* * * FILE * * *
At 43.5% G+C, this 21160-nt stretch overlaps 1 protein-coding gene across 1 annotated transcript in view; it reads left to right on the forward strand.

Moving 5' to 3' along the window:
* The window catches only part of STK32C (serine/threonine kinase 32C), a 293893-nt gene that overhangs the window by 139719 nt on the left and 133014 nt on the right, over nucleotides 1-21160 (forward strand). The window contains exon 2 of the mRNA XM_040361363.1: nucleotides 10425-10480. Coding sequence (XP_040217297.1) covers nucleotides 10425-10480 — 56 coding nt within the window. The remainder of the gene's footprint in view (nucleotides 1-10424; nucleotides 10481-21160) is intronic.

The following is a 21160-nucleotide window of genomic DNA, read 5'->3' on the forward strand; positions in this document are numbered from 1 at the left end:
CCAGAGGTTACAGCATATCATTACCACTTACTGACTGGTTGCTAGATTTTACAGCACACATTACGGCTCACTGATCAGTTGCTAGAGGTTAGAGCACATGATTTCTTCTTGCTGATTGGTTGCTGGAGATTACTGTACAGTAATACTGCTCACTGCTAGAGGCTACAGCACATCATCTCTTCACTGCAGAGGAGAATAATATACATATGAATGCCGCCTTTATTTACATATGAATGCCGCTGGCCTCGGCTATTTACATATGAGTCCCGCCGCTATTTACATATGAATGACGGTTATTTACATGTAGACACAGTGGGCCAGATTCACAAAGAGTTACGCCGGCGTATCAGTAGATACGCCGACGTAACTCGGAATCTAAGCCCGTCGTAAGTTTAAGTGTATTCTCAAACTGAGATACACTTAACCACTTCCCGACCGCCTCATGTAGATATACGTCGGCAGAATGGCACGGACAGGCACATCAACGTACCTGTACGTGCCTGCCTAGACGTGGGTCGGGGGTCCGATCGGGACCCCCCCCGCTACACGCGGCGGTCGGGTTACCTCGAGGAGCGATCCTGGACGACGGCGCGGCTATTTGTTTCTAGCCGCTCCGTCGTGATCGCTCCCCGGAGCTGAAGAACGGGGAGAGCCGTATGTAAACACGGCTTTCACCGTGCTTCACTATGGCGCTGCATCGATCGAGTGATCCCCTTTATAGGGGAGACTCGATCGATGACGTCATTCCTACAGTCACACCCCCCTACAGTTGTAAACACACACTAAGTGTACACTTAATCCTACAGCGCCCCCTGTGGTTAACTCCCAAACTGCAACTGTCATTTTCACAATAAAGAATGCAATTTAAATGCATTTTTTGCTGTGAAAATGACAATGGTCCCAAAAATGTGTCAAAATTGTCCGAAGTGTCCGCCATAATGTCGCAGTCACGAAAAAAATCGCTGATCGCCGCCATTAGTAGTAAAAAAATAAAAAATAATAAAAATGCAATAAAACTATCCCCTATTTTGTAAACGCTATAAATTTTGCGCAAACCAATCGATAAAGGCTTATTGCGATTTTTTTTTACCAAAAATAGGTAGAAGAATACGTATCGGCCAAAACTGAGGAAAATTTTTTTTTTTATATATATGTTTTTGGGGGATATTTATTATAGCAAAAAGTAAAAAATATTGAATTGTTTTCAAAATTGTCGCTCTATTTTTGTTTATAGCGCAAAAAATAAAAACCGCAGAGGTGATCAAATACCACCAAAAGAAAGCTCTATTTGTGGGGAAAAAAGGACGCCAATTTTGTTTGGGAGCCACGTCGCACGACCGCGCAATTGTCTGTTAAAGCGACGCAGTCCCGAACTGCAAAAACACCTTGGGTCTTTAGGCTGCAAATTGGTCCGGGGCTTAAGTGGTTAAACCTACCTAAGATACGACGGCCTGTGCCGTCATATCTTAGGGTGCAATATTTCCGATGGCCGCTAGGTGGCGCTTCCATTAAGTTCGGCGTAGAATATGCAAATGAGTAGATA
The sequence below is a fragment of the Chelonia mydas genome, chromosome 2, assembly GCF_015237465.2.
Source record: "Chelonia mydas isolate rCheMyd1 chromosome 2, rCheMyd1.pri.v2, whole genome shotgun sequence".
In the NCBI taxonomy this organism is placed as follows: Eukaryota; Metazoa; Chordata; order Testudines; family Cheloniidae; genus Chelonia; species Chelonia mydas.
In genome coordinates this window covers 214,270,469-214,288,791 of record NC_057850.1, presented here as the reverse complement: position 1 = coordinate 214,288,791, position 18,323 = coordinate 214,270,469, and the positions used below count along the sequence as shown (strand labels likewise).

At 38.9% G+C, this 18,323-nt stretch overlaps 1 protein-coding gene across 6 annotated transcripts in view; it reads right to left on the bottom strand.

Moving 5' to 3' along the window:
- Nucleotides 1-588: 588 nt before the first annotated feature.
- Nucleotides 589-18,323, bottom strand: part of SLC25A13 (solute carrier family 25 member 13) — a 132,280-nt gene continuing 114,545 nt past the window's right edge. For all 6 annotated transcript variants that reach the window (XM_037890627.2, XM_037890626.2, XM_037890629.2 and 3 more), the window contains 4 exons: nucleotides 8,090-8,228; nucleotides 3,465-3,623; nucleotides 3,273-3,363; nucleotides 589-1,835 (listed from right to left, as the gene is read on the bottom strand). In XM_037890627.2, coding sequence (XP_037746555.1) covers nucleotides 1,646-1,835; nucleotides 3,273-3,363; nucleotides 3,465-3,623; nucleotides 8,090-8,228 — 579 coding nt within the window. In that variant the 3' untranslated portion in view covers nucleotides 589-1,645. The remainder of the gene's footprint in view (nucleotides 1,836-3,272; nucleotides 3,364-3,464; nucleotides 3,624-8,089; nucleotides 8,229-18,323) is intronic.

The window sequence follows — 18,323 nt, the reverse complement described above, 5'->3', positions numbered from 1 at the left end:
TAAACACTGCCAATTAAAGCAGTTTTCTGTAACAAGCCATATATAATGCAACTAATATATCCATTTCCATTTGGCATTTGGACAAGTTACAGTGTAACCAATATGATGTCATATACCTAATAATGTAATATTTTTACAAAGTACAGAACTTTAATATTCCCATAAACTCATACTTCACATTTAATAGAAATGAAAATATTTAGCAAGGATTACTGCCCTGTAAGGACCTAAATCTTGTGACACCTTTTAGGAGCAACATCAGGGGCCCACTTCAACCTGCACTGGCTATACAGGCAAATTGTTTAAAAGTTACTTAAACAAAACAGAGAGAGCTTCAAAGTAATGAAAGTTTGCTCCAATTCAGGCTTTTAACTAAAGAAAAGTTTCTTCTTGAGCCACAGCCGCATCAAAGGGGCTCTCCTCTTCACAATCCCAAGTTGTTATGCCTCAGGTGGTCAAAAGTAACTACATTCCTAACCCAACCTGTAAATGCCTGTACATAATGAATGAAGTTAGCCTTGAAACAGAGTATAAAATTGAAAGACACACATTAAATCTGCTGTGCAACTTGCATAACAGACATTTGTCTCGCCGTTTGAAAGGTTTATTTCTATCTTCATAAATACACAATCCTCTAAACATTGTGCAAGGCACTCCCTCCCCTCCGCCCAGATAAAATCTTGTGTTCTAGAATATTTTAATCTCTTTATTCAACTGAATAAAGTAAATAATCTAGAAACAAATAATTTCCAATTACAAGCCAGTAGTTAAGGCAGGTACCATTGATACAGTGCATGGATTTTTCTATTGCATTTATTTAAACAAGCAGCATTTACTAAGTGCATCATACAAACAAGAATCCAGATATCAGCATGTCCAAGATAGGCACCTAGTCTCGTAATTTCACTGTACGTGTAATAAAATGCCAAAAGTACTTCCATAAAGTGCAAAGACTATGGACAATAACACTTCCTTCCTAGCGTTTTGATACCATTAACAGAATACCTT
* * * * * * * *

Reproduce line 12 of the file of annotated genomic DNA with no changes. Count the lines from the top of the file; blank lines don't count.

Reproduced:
- Nucleotides 1-588: 588 nt before the first annotated feature.